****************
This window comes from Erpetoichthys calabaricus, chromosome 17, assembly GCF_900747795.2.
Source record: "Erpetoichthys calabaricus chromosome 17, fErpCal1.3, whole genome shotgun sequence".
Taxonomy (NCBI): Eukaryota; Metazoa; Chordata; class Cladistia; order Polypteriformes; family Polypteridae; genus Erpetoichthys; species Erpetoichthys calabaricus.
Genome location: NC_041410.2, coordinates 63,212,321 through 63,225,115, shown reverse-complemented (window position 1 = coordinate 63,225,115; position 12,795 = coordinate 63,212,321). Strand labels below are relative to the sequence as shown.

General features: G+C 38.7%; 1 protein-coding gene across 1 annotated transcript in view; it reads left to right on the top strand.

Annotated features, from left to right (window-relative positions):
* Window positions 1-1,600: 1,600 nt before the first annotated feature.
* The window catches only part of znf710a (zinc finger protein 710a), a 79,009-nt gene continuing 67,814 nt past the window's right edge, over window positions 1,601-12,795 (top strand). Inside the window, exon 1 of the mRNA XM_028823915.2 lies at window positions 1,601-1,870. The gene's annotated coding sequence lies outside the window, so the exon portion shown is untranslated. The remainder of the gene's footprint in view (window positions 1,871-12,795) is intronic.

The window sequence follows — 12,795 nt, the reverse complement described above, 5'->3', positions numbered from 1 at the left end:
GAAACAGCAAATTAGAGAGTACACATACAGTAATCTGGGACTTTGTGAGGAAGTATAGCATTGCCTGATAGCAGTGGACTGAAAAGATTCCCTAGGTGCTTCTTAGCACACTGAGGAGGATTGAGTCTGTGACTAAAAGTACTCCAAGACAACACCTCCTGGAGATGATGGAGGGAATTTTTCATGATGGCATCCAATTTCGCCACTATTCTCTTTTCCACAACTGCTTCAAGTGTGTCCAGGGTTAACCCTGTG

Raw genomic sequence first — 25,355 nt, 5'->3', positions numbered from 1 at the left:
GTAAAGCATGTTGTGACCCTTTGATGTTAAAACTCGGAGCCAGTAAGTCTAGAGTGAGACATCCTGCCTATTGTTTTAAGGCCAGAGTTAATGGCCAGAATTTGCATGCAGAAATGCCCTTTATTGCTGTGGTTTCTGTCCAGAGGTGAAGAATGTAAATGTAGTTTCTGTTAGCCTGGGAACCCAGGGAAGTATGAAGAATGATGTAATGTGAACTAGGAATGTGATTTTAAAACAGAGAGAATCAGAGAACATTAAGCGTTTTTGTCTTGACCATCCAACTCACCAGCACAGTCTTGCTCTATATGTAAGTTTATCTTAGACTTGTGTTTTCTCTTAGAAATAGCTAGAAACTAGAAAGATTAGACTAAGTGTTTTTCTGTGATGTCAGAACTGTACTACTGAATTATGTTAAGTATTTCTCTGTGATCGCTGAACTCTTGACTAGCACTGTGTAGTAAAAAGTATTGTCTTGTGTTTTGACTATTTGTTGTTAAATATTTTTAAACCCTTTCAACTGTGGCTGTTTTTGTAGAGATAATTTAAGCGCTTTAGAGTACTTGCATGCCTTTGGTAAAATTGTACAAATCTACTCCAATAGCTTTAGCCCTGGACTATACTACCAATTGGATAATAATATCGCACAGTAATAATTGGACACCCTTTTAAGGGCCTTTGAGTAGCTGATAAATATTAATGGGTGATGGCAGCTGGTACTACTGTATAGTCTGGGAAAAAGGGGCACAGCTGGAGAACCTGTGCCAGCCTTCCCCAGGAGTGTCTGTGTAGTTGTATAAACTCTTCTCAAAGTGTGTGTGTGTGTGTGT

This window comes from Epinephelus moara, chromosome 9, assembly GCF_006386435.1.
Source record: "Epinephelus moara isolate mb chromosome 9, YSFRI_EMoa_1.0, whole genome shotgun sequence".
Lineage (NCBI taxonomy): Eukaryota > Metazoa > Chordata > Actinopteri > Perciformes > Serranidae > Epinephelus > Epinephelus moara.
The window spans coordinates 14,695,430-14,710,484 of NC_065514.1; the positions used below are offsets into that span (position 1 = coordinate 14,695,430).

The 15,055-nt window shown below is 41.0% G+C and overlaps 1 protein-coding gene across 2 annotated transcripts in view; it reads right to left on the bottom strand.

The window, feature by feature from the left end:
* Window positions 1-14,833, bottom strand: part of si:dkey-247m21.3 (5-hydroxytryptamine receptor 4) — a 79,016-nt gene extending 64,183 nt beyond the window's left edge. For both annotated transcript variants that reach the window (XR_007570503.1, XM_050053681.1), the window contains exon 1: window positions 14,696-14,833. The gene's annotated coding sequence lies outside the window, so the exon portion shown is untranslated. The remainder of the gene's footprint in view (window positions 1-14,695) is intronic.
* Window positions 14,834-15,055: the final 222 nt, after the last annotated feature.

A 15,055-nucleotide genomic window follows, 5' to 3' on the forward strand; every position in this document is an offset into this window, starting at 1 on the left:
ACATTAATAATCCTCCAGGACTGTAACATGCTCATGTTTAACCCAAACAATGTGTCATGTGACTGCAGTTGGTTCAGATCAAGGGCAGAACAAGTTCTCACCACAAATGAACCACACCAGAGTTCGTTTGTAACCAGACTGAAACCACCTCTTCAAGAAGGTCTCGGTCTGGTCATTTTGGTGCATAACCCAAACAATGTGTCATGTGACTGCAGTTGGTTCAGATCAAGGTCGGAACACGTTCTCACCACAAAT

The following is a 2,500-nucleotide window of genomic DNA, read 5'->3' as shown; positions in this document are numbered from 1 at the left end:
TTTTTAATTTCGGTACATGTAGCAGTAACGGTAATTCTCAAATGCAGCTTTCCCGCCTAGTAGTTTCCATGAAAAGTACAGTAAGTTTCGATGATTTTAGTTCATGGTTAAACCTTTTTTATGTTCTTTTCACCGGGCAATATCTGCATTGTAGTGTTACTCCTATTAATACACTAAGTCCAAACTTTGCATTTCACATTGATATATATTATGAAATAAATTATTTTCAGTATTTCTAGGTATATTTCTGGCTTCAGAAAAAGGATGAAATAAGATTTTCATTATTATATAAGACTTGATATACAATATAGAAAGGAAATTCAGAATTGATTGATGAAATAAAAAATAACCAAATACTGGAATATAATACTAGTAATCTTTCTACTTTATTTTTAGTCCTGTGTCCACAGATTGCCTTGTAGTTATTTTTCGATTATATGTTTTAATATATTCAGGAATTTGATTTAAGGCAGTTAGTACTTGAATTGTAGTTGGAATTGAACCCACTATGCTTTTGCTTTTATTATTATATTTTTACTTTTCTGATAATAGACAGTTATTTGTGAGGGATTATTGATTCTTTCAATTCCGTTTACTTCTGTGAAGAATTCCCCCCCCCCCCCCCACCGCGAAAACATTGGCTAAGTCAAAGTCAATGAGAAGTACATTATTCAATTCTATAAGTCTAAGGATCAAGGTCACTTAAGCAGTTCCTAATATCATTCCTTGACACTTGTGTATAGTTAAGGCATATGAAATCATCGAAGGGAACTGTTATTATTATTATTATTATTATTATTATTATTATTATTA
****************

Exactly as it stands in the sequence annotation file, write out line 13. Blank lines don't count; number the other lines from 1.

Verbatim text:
This window comes from Epinephelus moara, chromosome 9, assembly GCF_006386435.1.